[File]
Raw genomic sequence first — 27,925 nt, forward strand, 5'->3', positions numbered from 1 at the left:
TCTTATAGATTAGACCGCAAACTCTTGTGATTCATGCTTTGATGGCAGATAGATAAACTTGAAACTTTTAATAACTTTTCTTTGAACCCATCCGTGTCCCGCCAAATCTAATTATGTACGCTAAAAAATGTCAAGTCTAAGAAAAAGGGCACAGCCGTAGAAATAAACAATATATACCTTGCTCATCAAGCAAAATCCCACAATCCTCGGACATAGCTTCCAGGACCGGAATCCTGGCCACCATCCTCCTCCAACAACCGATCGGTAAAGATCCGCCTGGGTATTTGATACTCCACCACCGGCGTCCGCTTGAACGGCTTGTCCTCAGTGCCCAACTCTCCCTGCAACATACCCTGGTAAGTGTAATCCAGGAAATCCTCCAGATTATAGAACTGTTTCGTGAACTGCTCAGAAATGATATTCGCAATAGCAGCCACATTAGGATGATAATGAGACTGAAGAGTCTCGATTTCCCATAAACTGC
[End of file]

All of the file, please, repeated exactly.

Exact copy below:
Raw genomic sequence first — 27,925 nt, forward strand, 5'->3', positions numbered from 1 at the left:
TCTTATAGATTAGACCGCAAACTCTTGTGATTCATGCTTTGATGGCAGATAGATAAACTTGAAACTTTTAATAACTTTTCTTTGAACCCATCCGTGTCCCGCCAAATCTAATTATGTACGCTAAAAAATGTCAAGTCTAAGAAAAAGGGCACAGCCGTAGAAATAAACAATATATACCTTGCTCATCAAGCAAAATCCCACAATCCTCGGACATAGCTTCCAGGACCGGAATCCTGGCCACCATCCTCCTCCAACAACCGATCGGTAAAGATCCGCCTGGGTATTTGATACTCCACCACCGGCGTCCGCTTGAACGGCTTGTCCTCAGTGCCCAACTCTCCCTGCAACATACCCTGGTAAGTGTAATCCAGGAAATCCTCCAGATTATAGAACTGTTTCGTGAACTGCTCAGAAATGATATTCGCAATAGCAGCCACATTAGGATGATAATGAGACTGAAGAGTCTCGATTTCCCATAAACTGC